Family arbitration to draft a letter of instruction

15th April 2019 Family Law

Specific issue arbitration is perfectly proper and appropriate even in cases that are proceeding through the court system.„ So said Mr Justice Moor in a short judgement determining a dispute over the wording of a letter of instruction.

What is a letter of instruction?

It is a letter sent to an expert hired to give an opinion in court proceedings on a subject it cannot decide simply by hearing evidence from the parties and other lay witnesses. In financial proceedings connected with divorce we often need assistance from experts such as surveyors to value property or forensic accountants to give an opinion on how much a business is worth.

The letter of instruction gives the expert essential facts and practical information and usually includes a list of questions they will be expected to answer. Although the drafting process can be quite fiddly, it is rarely contentious.

Why did this couple end up in court about it?

Without a letter of instruction, the expert cannot start work on their report. Without a report on a substantial issue (in this case the value of companies owned by the parties) the court cannot make a decision on how to divide the assets on divorce.

One party’s solicitor drafted a letter of instruction that followed the terms of reference for the report set by the judge at the first appointment (a hearing designed to assess what financial information is currently available and what further evidence is needed to the decide the case). The other party’s solicitor substantially amended and added to it and missed a deadline for doing so.

An impasse was reached and both parties applied to the court to resolve the drafting issue.

What did the judge say?

First and foremost the judge was not happy to be asked, effectively, to draft a letter of instruction. He said that he received the applications to the court “with dismay„.

Among many amendments, the applicant had asked to be present at meetings between the independent expert with her legal team. The judge considered this “thoroughly inappropriate„ but, recognising her lack of trust in the process, allowed one of her solicitors to be present with “observer status„ only. Other than that, the judge approved the letter of instruction as drafted by the respondent’s solicitors in the first place.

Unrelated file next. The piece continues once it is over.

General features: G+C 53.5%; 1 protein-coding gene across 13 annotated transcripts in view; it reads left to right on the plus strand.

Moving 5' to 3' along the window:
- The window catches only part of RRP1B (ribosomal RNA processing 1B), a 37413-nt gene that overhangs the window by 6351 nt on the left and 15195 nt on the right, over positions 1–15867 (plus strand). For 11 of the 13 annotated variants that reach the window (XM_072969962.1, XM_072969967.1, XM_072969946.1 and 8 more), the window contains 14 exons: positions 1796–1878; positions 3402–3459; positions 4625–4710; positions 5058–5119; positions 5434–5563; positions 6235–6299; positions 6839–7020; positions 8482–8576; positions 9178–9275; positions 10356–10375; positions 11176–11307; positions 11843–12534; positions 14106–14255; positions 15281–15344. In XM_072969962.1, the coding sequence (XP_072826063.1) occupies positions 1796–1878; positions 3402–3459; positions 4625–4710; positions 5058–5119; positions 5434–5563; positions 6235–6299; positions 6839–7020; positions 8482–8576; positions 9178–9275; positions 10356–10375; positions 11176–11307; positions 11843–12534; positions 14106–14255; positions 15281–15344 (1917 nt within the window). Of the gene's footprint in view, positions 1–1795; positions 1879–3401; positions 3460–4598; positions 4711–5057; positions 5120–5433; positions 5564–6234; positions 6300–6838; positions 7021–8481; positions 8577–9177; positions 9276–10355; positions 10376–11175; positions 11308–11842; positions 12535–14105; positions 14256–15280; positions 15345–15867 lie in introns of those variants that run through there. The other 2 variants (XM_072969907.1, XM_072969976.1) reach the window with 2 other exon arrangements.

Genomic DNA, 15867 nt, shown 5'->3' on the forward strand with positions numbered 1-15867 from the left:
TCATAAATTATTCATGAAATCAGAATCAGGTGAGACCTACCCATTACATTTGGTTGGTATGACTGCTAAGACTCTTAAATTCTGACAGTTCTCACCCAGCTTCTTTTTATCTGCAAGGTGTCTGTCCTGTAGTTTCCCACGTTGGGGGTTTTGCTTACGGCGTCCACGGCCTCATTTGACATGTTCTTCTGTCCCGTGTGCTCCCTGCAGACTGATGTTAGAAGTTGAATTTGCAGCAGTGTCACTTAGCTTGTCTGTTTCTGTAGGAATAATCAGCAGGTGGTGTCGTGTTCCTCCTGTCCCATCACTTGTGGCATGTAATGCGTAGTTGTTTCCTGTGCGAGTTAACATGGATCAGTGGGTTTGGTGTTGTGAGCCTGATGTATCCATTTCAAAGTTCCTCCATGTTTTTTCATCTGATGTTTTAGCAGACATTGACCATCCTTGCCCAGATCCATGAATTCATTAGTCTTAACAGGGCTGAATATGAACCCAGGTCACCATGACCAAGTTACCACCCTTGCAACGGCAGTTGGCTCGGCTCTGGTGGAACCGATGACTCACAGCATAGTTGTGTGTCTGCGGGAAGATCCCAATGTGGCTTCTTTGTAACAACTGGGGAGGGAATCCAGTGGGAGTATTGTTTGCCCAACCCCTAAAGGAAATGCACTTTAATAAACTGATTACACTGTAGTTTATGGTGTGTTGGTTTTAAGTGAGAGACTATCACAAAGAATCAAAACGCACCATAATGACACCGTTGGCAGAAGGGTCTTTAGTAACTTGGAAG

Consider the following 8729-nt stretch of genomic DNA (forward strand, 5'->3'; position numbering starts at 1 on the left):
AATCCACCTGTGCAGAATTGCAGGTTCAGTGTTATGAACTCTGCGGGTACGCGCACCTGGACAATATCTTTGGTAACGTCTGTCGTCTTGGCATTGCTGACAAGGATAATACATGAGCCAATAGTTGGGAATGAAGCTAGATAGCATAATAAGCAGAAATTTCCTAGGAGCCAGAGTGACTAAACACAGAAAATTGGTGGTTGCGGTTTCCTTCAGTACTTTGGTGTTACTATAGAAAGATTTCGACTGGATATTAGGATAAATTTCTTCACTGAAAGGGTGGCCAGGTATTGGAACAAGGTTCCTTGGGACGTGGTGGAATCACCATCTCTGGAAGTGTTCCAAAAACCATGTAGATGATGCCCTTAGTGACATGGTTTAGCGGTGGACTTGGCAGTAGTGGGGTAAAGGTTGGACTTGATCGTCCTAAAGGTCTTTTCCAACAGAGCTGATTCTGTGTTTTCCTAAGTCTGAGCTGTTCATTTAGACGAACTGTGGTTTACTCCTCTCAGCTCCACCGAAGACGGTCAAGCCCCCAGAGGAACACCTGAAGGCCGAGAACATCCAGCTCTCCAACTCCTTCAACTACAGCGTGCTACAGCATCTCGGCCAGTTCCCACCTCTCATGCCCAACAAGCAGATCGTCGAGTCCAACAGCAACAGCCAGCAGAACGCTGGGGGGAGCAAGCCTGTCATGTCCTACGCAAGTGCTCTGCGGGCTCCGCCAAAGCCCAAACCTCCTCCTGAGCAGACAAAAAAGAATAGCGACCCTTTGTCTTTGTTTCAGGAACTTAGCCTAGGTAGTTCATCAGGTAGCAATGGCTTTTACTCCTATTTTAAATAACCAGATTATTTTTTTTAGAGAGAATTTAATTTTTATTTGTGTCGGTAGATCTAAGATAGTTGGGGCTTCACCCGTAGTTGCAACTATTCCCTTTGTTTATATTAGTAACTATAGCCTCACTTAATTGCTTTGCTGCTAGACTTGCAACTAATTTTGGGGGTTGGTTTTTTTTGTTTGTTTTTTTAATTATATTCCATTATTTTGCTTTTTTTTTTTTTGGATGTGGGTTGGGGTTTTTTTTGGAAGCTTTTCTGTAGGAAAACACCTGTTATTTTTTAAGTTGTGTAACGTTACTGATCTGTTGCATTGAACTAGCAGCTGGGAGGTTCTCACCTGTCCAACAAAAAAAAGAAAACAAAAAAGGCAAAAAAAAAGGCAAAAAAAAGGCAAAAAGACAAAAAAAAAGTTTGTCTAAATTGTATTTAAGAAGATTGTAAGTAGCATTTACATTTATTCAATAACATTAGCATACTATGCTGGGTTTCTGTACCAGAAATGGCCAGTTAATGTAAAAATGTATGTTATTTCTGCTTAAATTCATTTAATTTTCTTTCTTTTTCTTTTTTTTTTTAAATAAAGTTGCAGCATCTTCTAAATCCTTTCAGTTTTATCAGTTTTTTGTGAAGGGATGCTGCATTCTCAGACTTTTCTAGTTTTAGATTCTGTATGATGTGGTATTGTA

How should issues like this be dealt with in other cases?

The judge was pretty scathing of the application and felt that there really was no genuine issue between the parties. He had already determined the experts’ terms of reference at an earlier hearing. However, if there was a “genuine issue as to drafting„ the judge said this was “exactly the sort of matter that should be referred to an arbitrator„.

What is an arbitrator?

Arbitration is a form of non-court dispute resolution in which the parties to a legal dispute agree that instead of being decided by the courts, one, some or all of the issues between them will be resolved by an arbitrator. That arbitrator can make legally binding determinations that will, almost always, be upheld by the courts.

Although it is not right for every case, arbitration can offer more control over the process and a potentially faster outcome than if the dispute were to be decided by a court. Even simple applications to court can take a long time to be dealt with.. True, arbitrators do not give their time for free but if a legal dispute drags on for additional months while various issues are being decided this can be a source of expense in itself.

It will be interesting to see whether news of this decision will influence the profession and other judges’ approach to defined disputes like this. This is a strong endorsement of arbitration and one that could see more issues being handled this way.

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Grace Matthews is an Associate Solicitor located in Manchesterin our Family department

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